Learn More
1. The properties of interneurones located in the 4th lumbar segment of the cat spinal cord (L4 interneurones) have been investigated by intracellular and extracellular recording from individual neurones. The study focused on interneurones projecting to hind-limb motor nuclei and/or interposed in pathways from group II muscle afferents. The projection to(More)
Postnatal development of the corticospinal system was investigated in 13 macaques using noninvasive transcranial magnetic stimulation (TMS) of the motor cortex and direct electrical stimulation of corticospinal axons in the medullary pyramid and spinal cord. The latency of antidromic corticospinal volleys evoked from the pyramid and recorded from the motor(More)
1. A powerful projection from group II muscle afferents of hind-limb muscles to the 3rd, 4th and 5th segments of the lumbar spinal cord has been demonstrated by focal synaptic field potential recording. 2. Field potentials were found at two locations: one in the dorsal horn (Rexed's laminae IV and V) and the other in the intermediate zone and ventral horn(More)
To illuminate the action of non-invasive stimuli on the human cerebral cortex, responses of corticospinal axons and of plantar alpha-motor neurons following transcranial magnetic (TMS) and electrical stimulation (TES) were recorded in the lumbosacral cord in the anaesthetized macaque monkey. A round coil was used for TMS, and the anode was located at the(More)
1. Extracellular recordings have been obtained from 134 units in the paravermal cortex of lobule V in the anterior lobe of the cerebellum in free-to-move cats. Each unit discharged action potentials in a characteristic pattern with no complex spikes. Previous investigators have described such discharges and have assigned them to Golgi cells. We provide(More)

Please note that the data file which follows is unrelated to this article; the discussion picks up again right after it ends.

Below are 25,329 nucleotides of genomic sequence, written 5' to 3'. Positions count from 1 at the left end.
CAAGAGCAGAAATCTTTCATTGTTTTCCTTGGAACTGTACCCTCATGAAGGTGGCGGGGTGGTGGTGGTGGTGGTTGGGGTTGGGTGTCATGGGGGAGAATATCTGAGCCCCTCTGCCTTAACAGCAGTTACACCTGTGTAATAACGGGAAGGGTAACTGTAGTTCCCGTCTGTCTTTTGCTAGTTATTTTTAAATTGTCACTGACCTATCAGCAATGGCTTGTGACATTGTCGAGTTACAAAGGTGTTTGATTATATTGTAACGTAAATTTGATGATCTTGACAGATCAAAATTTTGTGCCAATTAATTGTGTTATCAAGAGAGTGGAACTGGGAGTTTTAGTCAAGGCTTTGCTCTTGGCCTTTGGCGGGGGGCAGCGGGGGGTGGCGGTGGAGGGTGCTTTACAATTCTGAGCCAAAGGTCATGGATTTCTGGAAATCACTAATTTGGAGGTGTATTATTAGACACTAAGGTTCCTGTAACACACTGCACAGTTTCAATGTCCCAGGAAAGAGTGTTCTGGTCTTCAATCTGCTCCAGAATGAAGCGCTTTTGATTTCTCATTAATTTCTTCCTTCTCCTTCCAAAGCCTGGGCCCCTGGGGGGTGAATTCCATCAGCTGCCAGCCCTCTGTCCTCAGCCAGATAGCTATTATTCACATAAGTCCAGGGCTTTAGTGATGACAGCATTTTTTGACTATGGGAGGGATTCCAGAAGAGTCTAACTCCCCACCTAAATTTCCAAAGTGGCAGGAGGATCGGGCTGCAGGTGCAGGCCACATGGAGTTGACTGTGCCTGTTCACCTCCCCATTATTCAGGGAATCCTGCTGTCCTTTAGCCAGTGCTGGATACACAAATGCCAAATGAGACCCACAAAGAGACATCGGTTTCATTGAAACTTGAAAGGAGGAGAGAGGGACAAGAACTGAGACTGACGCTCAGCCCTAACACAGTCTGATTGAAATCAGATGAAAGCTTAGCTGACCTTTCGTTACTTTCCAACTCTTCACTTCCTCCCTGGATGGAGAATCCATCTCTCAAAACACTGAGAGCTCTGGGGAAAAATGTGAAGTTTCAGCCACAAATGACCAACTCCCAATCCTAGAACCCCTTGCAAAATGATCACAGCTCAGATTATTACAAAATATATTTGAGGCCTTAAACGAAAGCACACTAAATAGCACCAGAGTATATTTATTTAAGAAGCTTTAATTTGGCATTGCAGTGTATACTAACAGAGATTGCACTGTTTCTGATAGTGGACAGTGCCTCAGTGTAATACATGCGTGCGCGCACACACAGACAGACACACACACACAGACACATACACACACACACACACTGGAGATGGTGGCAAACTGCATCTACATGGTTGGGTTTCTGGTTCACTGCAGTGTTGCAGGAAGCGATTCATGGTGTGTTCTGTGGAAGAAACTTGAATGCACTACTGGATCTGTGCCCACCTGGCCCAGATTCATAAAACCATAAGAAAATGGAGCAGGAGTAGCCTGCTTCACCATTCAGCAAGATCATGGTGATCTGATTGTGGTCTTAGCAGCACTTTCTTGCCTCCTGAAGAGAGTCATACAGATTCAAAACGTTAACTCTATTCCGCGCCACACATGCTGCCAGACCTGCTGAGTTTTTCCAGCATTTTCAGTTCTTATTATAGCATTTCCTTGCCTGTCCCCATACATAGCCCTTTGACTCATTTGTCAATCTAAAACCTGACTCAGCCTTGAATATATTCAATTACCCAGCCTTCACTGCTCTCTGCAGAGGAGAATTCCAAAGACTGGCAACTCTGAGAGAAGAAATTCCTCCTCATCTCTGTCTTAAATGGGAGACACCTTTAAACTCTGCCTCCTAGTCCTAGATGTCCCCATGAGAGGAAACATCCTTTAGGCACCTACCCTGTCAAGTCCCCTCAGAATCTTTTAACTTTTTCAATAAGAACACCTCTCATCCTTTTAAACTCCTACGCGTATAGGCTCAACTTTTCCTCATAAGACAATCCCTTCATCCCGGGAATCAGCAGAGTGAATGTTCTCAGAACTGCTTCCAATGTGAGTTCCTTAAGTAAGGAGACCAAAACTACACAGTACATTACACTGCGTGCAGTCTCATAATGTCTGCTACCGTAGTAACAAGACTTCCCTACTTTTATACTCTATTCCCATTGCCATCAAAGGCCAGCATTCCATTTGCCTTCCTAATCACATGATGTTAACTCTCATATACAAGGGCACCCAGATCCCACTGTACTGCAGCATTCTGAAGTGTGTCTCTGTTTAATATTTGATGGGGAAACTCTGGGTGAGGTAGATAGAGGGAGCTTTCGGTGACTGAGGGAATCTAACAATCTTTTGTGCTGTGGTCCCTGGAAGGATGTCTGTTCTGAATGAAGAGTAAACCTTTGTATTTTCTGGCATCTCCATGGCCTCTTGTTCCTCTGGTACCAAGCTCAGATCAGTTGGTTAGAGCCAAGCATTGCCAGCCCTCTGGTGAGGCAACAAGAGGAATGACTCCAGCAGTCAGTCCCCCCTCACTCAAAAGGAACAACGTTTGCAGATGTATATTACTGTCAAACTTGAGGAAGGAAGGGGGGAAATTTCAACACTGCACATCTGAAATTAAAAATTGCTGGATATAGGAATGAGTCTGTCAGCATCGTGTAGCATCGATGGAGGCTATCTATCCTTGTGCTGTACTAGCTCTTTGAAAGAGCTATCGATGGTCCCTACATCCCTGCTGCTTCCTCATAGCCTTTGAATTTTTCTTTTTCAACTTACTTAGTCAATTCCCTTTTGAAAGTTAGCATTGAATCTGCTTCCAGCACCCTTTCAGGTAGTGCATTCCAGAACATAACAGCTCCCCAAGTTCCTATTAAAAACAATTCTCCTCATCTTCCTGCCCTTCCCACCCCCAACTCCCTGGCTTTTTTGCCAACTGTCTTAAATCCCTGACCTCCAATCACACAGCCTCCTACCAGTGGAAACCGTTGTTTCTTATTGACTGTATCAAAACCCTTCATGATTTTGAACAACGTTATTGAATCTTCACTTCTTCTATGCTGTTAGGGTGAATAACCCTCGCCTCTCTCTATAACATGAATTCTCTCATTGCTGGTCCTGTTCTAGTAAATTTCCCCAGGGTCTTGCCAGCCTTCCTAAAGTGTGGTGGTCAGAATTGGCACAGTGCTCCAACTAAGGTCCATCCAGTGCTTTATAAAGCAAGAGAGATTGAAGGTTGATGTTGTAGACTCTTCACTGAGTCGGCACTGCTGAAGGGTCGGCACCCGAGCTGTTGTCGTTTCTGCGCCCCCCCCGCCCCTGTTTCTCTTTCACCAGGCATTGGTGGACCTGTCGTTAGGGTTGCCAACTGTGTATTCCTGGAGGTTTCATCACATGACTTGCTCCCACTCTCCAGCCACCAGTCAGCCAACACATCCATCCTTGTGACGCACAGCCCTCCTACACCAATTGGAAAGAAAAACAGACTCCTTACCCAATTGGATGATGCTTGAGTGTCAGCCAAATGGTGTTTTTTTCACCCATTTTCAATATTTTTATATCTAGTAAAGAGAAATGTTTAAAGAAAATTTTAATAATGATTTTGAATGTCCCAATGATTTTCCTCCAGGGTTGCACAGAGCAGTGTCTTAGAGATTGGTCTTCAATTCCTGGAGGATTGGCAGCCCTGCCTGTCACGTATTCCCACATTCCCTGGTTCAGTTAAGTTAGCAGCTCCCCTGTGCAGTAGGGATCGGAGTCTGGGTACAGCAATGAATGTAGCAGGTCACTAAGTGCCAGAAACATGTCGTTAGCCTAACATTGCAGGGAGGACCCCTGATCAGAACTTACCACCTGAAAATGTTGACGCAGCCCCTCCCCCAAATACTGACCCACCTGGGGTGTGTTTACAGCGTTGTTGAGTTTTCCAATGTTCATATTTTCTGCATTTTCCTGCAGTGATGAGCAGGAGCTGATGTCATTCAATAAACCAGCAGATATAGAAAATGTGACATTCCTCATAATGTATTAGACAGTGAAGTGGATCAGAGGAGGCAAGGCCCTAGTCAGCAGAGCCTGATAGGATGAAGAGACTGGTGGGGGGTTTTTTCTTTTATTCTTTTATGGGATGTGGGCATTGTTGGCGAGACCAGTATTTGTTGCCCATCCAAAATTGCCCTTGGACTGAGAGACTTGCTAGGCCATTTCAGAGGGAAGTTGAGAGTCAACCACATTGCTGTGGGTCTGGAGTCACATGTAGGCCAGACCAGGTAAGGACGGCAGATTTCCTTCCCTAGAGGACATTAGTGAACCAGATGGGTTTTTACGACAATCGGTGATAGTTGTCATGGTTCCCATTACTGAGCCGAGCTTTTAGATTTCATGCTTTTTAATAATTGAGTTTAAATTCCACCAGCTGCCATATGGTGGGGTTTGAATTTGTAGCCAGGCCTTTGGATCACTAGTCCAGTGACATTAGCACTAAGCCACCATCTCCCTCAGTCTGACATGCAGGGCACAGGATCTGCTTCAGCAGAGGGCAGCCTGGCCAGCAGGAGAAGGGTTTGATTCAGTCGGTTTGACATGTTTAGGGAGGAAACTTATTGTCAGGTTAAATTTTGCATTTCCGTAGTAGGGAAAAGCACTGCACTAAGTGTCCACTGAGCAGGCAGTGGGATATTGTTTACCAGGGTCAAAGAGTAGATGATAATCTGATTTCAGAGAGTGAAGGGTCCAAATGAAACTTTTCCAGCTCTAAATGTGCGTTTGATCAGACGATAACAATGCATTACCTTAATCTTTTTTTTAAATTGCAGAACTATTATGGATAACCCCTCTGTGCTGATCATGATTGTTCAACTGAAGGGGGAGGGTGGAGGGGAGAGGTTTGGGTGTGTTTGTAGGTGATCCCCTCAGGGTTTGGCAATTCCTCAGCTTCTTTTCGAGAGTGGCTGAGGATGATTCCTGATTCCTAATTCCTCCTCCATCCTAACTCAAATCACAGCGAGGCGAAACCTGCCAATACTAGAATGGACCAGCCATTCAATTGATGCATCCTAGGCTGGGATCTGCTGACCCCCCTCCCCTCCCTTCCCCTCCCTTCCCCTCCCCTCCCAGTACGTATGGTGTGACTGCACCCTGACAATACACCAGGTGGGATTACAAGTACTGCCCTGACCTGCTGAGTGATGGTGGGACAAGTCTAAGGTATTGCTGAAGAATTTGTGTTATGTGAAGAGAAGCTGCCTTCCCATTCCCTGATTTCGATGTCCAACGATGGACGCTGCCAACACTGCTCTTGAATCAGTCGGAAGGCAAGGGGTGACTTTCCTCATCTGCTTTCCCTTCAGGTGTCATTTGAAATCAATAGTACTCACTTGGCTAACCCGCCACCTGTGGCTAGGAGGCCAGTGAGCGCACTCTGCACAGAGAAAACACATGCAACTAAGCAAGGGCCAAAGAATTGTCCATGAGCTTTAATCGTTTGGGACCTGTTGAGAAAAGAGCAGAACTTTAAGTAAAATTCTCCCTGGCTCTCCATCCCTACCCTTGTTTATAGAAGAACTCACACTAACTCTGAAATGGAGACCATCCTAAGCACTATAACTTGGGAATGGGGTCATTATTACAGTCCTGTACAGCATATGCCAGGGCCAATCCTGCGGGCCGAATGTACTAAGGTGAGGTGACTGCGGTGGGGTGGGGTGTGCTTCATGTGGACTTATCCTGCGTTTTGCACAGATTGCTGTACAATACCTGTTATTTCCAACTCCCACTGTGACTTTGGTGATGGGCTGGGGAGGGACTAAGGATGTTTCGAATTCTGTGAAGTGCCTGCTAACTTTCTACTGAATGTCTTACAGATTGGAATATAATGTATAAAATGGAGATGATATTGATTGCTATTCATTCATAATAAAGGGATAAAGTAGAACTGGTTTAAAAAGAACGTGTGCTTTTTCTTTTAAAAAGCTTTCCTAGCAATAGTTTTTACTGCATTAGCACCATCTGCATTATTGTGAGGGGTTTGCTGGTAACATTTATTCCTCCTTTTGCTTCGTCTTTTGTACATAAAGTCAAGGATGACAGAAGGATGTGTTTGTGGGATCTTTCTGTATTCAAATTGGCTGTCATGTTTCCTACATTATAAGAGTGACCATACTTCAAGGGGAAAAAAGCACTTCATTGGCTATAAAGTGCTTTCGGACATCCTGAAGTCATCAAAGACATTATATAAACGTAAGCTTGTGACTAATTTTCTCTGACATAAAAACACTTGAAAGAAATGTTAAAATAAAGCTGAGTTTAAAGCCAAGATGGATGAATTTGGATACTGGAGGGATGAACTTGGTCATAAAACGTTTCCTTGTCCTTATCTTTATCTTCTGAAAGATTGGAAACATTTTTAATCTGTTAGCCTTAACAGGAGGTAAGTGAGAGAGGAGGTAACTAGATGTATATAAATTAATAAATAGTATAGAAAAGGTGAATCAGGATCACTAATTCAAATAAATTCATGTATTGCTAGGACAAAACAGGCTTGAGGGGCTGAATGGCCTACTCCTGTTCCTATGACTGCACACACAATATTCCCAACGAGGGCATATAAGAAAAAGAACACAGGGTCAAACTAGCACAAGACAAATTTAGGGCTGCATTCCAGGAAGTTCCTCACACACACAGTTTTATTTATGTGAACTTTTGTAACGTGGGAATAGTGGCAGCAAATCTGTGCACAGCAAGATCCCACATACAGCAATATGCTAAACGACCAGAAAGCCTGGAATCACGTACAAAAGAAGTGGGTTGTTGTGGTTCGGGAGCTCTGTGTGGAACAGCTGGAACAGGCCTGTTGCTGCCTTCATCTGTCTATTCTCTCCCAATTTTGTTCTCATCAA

While the synaptic properties of Golgi cell-mediated inhibition of granule cells are well studied, less is known of the afferent inputs to Golgi cells so their role in information processing remains unclear. We investigated the responses of cerebellar cortical Golgi cells and Purkinje cells in Crus I and II of the posterior lobe cerebellar hemisphere to(More)
Although the reticulospinal tract is a major descending motor pathway in mammals, its contribution to upper limb control in primates has received relatively little attention. Reticulospinal connections are widely assumed to be responsible for coordinated gross movements primarily of proximal muscles, whereas the corticospinal tract mediates fine movements,(More)
Strong experimental evidence implicates the corticospinal tract in voluntary control of the contralateral forelimb. Its potential role in controlling the ipsilateral forelimb is less well understood, although anatomical projections to ipsilateral spinal circuits are identified. We investigated inputs to motoneurons innervating hand and forearm muscles from(More)
Extracellular recordings were made from 124 Purkinje cells in the paravermal part of lobule V of the cerebellum in cats walking steadily at a speed of 0.5 m/s on a moving belt. All cells tested had a tactile receptive field from which simple spikes could be evoked and 96% of these were on the ipsilateral forelimb. Seventy-six of the cells were also studied(More)
We recently showed that the activity of cerebellar Golgi cells can be powerfully modulated by stimulation of peripheral afferents, in a pattern different to local Purkinje cells. Here we have examined the pathways underlying these responses. Graded electrical stimulation of muscle and cutaneous nerves revealed that long-lasting depressions and short-lasting(More)